karen-homeKaren Winters Schwartz was born and raised in Mansfield, Ohio. She wrote her first truly good story at age seven. Her second-grade teacher, Mrs. Schneider, publicly and falsely accused her of plagiarism. She did not write again for forty years.

Educated at The Ohio State University, both Karen and her husband have shared a career in optometry in Central New York’s Finger Lakes while raising two daughters together.

Karen is the president of NAMI Syracuse (National Alliance on Mental Illness), a strong advocate for mental illness awareness, and a sought-after speaker at health association events and conferences across the country. Karen knows firsthand the devastation that mental illness can wreak on a family. She has talked to hundreds of families who have dealt with the frustration of a broken mental health care system. She has experienced the price of stigma and has felt the isolation that ignorance, misunderstanding, and judgment can inflict on everyone involved. She knows how these misconceptions delay and thwart necessary treatment—at its best leading to loss of jobs, productivity, and relationships, at its worst leading to tragedies such as suicide, violence, and mass murder. She has also experienced the joy of the recovery of a loved one, stressing early detection and treatment as the key to this success.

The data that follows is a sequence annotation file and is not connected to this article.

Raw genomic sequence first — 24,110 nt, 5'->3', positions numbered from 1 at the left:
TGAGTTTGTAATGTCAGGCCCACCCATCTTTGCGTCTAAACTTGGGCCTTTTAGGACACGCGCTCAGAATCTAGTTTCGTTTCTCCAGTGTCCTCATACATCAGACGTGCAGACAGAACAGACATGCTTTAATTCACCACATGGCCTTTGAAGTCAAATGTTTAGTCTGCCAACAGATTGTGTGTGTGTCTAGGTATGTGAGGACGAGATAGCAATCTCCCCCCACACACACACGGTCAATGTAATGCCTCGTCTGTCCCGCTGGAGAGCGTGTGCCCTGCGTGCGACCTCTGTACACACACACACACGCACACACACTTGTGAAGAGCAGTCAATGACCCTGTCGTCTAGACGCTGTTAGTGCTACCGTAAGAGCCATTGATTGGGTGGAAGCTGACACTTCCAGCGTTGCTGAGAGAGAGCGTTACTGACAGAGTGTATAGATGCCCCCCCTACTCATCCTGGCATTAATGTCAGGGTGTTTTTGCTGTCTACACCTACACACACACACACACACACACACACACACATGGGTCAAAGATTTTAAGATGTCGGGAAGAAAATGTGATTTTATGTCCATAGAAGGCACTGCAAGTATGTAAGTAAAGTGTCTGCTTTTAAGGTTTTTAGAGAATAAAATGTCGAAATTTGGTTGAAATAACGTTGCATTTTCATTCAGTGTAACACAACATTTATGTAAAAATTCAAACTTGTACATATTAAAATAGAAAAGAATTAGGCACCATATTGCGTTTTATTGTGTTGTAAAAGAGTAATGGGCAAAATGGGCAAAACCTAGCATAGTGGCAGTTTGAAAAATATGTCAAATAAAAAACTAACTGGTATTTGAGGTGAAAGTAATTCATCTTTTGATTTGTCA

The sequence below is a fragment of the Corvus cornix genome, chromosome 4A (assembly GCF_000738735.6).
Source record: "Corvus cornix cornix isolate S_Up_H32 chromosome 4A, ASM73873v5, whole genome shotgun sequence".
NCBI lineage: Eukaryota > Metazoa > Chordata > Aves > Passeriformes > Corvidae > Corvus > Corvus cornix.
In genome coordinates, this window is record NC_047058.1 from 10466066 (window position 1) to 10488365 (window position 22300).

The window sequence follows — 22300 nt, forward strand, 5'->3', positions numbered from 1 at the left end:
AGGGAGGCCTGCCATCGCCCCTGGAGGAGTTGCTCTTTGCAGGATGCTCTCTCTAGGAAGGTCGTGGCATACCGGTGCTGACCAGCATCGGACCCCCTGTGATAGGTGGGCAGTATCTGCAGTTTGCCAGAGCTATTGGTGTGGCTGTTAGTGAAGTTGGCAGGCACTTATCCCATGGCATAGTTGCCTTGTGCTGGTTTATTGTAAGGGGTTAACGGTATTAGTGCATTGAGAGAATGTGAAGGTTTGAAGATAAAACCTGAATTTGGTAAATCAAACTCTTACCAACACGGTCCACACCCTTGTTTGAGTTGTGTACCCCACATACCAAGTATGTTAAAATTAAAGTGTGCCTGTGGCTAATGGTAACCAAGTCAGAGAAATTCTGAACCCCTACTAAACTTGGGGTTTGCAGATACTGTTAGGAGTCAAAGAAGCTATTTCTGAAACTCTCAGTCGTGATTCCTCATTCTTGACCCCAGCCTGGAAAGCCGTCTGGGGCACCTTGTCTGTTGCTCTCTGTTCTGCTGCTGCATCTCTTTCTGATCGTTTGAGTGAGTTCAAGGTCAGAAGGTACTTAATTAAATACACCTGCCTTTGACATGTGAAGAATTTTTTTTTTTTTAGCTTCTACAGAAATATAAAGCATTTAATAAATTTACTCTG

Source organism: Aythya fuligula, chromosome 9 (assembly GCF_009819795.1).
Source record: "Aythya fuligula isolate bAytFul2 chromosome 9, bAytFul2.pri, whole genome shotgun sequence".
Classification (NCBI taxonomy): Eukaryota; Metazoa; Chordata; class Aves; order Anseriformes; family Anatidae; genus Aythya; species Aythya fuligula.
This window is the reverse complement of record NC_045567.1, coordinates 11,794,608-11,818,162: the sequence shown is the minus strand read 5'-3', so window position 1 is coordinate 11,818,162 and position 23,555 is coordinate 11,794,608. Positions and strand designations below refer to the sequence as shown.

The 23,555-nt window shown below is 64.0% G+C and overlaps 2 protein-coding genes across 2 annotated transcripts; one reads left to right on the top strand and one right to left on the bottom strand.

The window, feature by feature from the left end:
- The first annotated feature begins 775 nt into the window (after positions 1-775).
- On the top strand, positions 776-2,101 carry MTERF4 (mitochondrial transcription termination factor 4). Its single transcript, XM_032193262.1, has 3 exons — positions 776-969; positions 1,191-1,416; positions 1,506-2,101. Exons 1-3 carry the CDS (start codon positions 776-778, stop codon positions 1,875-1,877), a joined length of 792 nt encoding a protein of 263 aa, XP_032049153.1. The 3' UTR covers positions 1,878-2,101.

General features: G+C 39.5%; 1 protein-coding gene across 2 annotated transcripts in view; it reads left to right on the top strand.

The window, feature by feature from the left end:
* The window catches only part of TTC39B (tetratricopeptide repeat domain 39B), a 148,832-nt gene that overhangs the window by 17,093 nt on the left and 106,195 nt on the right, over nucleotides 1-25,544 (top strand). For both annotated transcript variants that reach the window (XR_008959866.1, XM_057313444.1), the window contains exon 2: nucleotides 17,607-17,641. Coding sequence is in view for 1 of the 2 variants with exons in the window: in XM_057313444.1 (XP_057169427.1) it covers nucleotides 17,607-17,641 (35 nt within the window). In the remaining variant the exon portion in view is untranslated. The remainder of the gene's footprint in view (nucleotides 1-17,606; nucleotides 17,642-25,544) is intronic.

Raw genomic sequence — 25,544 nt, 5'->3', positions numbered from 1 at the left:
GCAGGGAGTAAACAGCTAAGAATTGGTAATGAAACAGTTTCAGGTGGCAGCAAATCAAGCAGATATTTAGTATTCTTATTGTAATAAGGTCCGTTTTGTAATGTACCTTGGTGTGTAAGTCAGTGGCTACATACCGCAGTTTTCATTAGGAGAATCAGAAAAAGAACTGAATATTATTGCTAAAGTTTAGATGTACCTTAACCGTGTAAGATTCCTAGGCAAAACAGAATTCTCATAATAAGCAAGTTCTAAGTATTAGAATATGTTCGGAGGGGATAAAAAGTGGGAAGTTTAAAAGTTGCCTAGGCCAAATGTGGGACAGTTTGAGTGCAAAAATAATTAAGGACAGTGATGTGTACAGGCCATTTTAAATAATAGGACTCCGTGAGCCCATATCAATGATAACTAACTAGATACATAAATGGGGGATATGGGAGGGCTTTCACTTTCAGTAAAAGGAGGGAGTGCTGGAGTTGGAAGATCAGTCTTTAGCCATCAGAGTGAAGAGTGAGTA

Her widely praised novel on mental illness, Reis’s Pieces: Love, Loss, and Schizophrenia was released by Goodman Beck Publishing in the spring of 2012. The follow-up to her critically acclaimed debut, Where Are the Cocoa Puffs?: A Family’s Journey Through Bipolar Disorder, Reis’s Pieces is not only an honest and engaging story but an advocacy tool, an educational tool, and a comfort to those dealing directly and indirectly with mental illness.

Through her books Karen opens up discussions about the need for empathy and the impact of the negative stigma associated with these neurobiological brain disorders. Through literature, she educates while entertaining, elicits empathy while telling a great story, and advocates by reaching those who just don’t “get it.”